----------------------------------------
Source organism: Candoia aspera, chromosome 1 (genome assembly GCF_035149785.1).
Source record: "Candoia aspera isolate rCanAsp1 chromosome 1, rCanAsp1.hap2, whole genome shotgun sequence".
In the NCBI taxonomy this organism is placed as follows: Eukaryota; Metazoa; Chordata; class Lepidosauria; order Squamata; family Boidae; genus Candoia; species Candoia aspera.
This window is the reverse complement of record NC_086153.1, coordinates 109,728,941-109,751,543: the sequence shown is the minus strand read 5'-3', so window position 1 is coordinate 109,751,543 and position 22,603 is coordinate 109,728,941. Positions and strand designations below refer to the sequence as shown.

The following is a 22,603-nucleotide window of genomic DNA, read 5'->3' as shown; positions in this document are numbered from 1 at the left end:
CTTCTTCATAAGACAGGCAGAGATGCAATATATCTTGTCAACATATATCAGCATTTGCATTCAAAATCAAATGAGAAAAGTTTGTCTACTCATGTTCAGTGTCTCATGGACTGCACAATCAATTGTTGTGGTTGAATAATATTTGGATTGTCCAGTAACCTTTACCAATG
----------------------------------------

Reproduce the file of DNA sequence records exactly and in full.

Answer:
Source organism: Candoia aspera, chromosome 1 (genome assembly GCF_035149785.1).
Source record: "Candoia aspera isolate rCanAsp1 chromosome 1, rCanAsp1.hap2, whole genome shotgun sequence".
In the NCBI taxonomy this organism is placed as follows: Eukaryota; Metazoa; Chordata; class Lepidosauria; order Squamata; family Boidae; genus Candoia; species Candoia aspera.
This window is the reverse complement of record NC_086153.1, coordinates 109,728,941-109,751,543: the sequence shown is the minus strand read 5'-3', so window position 1 is coordinate 109,751,543 and position 22,603 is coordinate 109,728,941. Positions and strand designations below refer to the sequence as shown.

The following is a 22,603-nucleotide window of genomic DNA, read 5'->3' as shown; positions in this document are numbered from 1 at the left end:
CTTCTTCATAAGACAGGCAGAGATGCAATATATCTTGTCAACATATATCAGCATTTGCATTCAAAATCAAATGAGAAAAGTTTGTCTACTCATGTTCAGTGTCTCATGGACTGCACAATCAATTGTTGTGGTTGAATAATATTTGGATTGTCCAGTAACCTTTACCAATG